(CNN) -- Viewers have learned that television's no-nonsense Judge Judy cuts through the bull and gets to the heart of the matter.
Judge Judy says Americans have the fortitude to get through this economic crisis.
On Monday night's "Larry King Live," Judge Judy turned her sharp legal mind to matters of the economy, sharing why she thinks Americans have what it takes to navigate the hard months ahead. And she also has some advice for President Obama and sharp-worded assessments of Bernie Madoff and AIG bonuses.
The following transcript has been edited for brevity and clarity:
Larry King, host: The polls show the public worried about the economy. You had Warren Buffett on, and we had him on. And he called it an economic Pearl Harbor. When you look around, what's your take?
Judge Judy Sheindlin: A lot of people are scared. A lot of people who had money don't have money anymore. A lot of people who didn't have a lot of money have a lot less. And I think everybody is frightened because for the first time -- at least in my memory -- people like Warren Buffett are saying that this is not a good thing.
However, I do believe that this is a great country. And I do believe that. I think the fundamentals of America are strong.
This country has a wonderful spirit. And I think that, in the end, the spirit will take it through. It may take a couple of years. I wish I were younger so that I would have more years to enjoy it. But I think we'll be fine. Watch Judge Judy's entire interview with Larry King »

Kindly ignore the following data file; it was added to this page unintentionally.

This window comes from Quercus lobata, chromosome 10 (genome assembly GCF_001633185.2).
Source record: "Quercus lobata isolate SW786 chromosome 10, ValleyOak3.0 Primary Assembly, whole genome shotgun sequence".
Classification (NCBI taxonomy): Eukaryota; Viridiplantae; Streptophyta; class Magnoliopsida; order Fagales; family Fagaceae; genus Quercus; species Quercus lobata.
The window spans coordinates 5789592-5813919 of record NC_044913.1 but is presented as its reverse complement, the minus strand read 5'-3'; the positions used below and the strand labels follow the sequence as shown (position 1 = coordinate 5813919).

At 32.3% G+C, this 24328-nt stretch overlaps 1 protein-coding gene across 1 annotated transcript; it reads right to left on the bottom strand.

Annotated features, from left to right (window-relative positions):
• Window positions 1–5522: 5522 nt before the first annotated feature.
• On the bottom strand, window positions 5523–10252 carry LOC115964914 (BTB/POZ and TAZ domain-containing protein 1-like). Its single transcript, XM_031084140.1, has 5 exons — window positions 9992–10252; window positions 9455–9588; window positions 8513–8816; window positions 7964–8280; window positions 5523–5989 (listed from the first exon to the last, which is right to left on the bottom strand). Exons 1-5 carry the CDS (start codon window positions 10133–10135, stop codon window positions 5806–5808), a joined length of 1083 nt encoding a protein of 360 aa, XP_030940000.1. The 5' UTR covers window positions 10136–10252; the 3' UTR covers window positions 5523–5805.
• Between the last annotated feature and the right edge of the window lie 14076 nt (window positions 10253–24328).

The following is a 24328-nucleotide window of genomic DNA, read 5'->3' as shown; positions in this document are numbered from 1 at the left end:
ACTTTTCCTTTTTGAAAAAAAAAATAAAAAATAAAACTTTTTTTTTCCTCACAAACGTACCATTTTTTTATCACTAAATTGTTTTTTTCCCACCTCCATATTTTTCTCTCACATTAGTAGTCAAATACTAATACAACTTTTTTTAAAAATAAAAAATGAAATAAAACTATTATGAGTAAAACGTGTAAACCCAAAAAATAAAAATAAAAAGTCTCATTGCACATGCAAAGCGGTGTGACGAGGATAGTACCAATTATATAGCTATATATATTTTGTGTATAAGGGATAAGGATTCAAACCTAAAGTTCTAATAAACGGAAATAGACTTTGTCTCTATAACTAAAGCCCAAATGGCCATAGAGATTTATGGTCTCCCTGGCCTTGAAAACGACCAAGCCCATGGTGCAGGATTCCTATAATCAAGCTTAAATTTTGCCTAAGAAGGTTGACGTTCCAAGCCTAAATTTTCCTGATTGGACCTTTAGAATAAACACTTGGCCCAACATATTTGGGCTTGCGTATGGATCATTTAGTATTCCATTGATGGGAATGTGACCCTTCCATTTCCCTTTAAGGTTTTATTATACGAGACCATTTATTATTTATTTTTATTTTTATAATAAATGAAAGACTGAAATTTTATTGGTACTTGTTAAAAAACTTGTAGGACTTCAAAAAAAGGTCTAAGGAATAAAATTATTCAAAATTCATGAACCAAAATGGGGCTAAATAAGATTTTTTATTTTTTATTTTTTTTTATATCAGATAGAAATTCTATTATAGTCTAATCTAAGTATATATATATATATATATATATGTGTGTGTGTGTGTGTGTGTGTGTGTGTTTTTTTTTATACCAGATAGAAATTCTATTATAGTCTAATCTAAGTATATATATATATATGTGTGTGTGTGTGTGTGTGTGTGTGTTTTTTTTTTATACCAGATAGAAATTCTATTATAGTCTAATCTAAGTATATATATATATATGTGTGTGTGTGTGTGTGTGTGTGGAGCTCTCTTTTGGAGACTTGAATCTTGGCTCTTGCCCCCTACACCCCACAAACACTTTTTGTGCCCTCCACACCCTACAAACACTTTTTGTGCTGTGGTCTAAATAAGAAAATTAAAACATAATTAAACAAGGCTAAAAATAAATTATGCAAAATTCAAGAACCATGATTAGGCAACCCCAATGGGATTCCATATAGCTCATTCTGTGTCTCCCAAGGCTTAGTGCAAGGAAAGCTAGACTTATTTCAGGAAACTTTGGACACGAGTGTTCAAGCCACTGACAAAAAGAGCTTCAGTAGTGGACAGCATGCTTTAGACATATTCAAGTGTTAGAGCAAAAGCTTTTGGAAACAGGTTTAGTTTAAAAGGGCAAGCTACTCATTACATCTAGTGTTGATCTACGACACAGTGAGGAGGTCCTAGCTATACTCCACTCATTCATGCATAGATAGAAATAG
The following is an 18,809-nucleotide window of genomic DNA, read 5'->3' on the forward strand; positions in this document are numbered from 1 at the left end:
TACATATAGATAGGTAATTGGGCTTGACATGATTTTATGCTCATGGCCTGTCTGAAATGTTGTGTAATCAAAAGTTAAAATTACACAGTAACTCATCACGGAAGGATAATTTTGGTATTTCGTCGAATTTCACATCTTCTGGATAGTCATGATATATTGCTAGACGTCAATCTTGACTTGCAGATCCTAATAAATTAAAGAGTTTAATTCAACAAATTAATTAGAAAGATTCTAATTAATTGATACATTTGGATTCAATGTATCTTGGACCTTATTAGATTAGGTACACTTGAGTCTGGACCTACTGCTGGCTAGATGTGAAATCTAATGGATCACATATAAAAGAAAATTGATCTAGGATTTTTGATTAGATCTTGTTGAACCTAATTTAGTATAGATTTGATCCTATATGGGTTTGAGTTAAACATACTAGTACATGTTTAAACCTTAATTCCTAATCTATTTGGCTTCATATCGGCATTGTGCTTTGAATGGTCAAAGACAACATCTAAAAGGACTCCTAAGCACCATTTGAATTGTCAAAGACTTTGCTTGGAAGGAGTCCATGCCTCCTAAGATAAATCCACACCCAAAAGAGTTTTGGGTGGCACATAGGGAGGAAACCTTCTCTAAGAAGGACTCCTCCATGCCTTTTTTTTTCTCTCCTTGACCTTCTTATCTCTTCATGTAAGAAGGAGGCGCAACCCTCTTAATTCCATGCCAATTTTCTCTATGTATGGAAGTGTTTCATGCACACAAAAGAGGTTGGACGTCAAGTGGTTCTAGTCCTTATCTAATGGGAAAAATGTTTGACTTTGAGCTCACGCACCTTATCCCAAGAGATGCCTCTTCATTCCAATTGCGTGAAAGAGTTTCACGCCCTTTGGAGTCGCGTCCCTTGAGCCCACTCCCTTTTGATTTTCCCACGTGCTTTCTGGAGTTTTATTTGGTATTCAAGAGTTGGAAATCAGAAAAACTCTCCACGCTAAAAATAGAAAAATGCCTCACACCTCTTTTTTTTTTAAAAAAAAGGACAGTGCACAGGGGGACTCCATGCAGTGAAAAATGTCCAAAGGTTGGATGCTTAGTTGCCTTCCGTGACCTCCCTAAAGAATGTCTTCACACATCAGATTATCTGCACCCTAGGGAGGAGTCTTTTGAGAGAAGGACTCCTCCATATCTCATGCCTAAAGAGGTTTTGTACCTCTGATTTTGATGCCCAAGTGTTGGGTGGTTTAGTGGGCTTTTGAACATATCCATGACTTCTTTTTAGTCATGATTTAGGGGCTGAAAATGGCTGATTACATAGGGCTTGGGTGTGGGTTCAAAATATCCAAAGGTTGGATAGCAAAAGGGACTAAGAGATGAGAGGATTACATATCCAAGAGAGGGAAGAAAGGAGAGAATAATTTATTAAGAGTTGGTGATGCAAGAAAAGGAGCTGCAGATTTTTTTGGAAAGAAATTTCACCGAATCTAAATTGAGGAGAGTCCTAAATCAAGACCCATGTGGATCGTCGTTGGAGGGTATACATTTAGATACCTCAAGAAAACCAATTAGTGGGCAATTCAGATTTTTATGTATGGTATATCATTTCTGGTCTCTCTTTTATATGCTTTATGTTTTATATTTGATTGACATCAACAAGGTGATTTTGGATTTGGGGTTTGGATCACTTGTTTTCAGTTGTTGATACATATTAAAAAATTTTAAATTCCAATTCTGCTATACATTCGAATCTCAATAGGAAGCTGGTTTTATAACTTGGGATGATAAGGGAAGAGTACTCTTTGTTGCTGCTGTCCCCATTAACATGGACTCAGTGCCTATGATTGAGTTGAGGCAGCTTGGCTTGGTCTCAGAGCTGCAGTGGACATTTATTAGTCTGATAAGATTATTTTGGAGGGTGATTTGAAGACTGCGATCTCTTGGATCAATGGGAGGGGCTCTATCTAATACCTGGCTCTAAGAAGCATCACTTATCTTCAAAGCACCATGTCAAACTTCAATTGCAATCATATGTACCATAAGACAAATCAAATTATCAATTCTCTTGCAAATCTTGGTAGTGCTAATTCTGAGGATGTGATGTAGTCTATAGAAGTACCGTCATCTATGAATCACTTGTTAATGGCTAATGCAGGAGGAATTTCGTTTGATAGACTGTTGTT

King: Do you think the president is setting the right tone?
Judge Judy: I resent it when any part of the government refers to people who have money in the pejorative. When states and cities and our country say we're going to tax the rich -- and that word rich or wealthy doesn't sound like it comes from success of hard work, but from something negative -- I resent it. ...
I don't mind paying more taxes. It's not going to impact on my lifestyle. I would say we respect those people who realized, through their hard work, the American dream. And what we're asking them for is a little more of a sacrifice, because the people at the low end can't give anymore.
That would make me at least feel as if I was giving more, but it was appreciated.
King: So don't seem like it's a slam at being rich.
Judge Judy: Right.
King: The top-named villain of the piece, when the history of this era is written, will be Bernie Madoff. What do you make of that whole story?
Judge Judy: I think he has -- or had -- the ego the size of Noah's ark and very little conscience.
King: Why do you think he confessed to all this? He could have gotten on a plane and gone to Brazil, where we don't have an extradition treaty. ... And so he [gets] life in prison
Judge Judy: Maybe he never thought it would happen. I don't know. I think that the book hasn't yet been written on Bernie Madoff.
King: Anyway, we've got a King Cam question relating to the Madoff case. Let's watch and then we'll get Judge Judy's answer.
Randy: Hi, Judge Judy. My name is Randy. And I just wondered what kind of sentence would you give Bernie Madoff if you were giving him a sentence?